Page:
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Just in: Porter Ranch schools relocated for gas leak might start return process this month; inspections are underway

Mike Szymanski | March 1, 2016

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School projects that had been moved to one of the schools’ temporary locations. Will they go back soon?

Two Porter Ranch schools that were relocated during the methane gas leak are being checked for contamination inside every classroom, and the schools could begin moving back as early as this month, LA Unified officials said Tuesday.

“Health inspectors are checking the inside of the schools before we move the children back,” Local District Northwest Superintendent Vivian Ekchian told LA School Report before a town hall meeting in Pacoima with Superintendent Michelle King.

Once the inspections show there is no contamination, LA Unified will assess the timing of moving students back, Ekchian said. “There are some families who have not moved back to the area yet, so we are waiting until everyone has moved back to their homes,” she added.

State officials announced last week that the Southern California Gas Co. leak had been permanently sealed, but some residents have refused to move back until the inside of their homes are checked by health inspectors. SoCalGas is appealing a judge’s order requiring it to continue paying for relocation for Porter Ranch residents until March 18.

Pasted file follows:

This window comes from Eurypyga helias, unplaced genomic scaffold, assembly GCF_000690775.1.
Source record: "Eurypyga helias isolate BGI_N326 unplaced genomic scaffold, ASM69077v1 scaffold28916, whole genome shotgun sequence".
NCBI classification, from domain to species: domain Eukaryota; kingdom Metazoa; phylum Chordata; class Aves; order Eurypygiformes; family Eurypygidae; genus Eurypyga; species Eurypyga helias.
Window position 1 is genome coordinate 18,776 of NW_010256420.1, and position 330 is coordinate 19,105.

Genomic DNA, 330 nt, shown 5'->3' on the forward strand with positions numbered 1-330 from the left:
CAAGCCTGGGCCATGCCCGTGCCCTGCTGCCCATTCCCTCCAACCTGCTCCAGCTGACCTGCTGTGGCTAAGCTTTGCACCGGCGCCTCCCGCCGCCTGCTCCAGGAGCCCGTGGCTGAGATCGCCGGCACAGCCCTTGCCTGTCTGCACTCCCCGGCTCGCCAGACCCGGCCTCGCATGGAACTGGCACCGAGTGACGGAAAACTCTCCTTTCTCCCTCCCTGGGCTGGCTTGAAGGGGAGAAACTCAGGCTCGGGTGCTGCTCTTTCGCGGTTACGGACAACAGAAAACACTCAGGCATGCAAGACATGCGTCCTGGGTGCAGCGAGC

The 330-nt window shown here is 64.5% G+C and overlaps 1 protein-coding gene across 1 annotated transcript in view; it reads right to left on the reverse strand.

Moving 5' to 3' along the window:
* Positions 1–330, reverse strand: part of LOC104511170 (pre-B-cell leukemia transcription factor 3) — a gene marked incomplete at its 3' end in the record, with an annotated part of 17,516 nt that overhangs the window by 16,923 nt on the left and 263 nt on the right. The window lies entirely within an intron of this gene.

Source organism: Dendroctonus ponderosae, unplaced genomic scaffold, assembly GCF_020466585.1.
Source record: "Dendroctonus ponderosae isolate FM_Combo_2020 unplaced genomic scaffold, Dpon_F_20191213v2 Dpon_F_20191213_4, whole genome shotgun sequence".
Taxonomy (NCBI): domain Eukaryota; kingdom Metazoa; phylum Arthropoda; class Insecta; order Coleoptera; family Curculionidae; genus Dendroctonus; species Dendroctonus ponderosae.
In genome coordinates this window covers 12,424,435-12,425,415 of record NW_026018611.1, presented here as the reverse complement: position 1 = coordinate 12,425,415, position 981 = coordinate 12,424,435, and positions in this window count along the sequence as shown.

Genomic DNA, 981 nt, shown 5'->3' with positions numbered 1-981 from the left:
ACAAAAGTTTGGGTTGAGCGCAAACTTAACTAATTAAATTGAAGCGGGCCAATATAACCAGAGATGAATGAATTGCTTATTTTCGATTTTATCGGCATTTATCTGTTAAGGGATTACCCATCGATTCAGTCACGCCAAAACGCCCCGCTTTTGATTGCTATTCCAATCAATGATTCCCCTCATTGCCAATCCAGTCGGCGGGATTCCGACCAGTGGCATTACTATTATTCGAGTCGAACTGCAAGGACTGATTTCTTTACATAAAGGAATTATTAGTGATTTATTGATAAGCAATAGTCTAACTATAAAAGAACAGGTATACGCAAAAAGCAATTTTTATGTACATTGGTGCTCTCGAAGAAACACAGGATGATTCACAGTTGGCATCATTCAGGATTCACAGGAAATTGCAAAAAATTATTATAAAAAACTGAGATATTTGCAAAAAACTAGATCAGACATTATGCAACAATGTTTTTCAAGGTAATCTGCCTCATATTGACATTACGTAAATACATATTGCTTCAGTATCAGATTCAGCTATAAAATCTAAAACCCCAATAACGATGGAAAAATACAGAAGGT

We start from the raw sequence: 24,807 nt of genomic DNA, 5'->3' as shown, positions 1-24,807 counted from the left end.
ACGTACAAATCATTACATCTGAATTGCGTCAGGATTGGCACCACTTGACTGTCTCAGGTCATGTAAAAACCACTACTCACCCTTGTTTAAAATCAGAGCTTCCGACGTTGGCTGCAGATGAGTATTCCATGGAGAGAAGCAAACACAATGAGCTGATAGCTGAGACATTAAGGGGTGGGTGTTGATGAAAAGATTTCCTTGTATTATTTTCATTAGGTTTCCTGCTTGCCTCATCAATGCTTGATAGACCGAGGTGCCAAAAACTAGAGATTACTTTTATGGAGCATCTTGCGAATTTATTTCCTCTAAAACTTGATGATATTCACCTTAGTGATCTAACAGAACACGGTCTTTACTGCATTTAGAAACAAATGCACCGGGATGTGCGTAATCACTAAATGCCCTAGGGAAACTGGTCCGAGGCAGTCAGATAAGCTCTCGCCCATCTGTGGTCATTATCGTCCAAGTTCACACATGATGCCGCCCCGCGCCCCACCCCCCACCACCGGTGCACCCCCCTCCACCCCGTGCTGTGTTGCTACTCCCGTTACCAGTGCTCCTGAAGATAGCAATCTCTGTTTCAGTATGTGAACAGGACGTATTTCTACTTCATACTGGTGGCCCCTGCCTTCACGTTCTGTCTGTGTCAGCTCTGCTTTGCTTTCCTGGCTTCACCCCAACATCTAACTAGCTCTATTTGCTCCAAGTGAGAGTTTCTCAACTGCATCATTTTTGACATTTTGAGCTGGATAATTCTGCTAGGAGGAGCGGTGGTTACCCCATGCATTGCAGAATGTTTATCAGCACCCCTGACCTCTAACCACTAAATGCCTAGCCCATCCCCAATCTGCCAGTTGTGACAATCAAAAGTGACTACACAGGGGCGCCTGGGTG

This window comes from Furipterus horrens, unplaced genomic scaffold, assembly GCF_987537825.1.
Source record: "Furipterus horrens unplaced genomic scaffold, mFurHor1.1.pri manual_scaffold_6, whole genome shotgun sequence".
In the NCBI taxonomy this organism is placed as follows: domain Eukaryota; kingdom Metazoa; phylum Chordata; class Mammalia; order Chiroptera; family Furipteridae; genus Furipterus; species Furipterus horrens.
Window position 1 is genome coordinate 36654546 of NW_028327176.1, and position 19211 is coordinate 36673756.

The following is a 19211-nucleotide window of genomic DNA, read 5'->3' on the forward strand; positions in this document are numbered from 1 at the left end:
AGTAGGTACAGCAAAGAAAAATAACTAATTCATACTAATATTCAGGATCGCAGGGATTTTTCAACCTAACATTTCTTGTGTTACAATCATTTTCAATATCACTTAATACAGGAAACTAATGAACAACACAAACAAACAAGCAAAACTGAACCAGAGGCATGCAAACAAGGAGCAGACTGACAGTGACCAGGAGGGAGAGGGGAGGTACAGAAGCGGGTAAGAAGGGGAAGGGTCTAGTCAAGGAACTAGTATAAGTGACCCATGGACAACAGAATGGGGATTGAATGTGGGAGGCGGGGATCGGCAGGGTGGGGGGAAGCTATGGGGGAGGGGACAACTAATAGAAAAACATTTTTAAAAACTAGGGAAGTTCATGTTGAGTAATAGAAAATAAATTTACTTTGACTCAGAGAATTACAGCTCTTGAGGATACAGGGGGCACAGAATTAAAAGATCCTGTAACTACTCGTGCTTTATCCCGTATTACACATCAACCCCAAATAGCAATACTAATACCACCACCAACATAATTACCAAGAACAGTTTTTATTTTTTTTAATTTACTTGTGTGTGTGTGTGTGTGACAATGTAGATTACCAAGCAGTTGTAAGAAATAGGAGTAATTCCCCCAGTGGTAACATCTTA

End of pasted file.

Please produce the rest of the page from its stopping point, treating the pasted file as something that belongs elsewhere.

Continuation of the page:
About 1,850 students were displaced from Porter Ranch Community School and Castlebay Lane Charter School after students and teachers complained of headaches, nausea and other ailments due to the smell of the gas leak, which began Oct. 23. Over winter break, school desks and materials were relocated to two schools about eight miles away. Students are being bused to the new locations.

Originally, district officials said they would keep the schools in their temporary locations until the end of the school year because it was the least disruptive to the students’ education. But now that the leak has been plugged, some parents said they want to get back to normal and return to their schools.

School board member Monica Ratliff, also at the town hall meeting, said, “I wouldn’t want anyone to return until we are sure it is completely safe.”

The families at the schools remain as divided as they were when the district initially decided to move the schools, said Ekchian, who held many school meetings about the gas leak and how it is affecting students and teachers.

“About half of the families want to move back right now, and about half want to stay where they are,” Ekchian said. She said when health inspectors give an all-clear on the school sites and families are returning to their homes, the district will assess when to move the students back. It could be easiest to accomplish over the weeklong spring break, which begins March 21.

“Nothing is easy, but over spring break is when there will be no children around the school grounds,” Ekchian said.

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